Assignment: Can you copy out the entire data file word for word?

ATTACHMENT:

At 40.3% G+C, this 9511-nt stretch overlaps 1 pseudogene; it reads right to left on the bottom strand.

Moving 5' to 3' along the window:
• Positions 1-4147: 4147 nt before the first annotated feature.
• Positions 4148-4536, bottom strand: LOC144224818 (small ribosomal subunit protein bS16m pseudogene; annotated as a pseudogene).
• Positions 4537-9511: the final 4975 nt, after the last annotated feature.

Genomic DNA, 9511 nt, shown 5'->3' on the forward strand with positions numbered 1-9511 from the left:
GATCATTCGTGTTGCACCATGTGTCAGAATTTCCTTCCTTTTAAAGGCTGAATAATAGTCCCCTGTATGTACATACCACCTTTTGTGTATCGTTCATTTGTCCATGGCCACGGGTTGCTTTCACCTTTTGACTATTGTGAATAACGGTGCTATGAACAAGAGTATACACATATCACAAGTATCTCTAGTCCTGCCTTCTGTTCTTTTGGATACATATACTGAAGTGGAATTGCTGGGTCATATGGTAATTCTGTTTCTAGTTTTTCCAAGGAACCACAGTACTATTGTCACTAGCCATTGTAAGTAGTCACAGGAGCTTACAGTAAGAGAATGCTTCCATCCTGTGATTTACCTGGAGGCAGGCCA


At 40.3% G+C, this 9511-nt stretch overlaps 1 pseudogene; it reads right to left on the bottom strand.

Moving 5' to 3' along the window:
• Positions 1-4147: 4147 nt before the first annotated feature.
• Positions 4148-4536, bottom strand: LOC144224818 (small ribosomal subunit protein bS16m pseudogene; annotated as a pseudogene).
• Positions 4537-9511: the final 4975 nt, after the last annotated feature.

Genomic DNA, 9511 nt, shown 5'->3' on the forward strand with positions numbered 1-9511 from the left:
GATCATTCGTGTTGCACCATGTGTCAGAATTTCCTTCCTTTTAAAGGCTGAATAATAGTCCCCTGTATGTACATACCACCTTTTGTGTATCGTTCATTTGTCCATGGCCACGGGTTGCTTTCACCTTTTGACTATTGTGAATAACGGTGCTATGAACAAGAGTATACACATATCACAAGTATCTCTAGTCCTGCCTTCTGTTCTTTTGGATACATATACTGAAGTGGAATTGCTGGGTCATATGGTAATTCTGTTTCTAGTTTTTCCAAGGAACCACAGTACTATTGTCACTAGCCATTGTAAGTAGTCACAGGAGCTTACAGTAAGAGAATGCTTCCATCCTGTGATTTACCTGGAGGCAGGCCA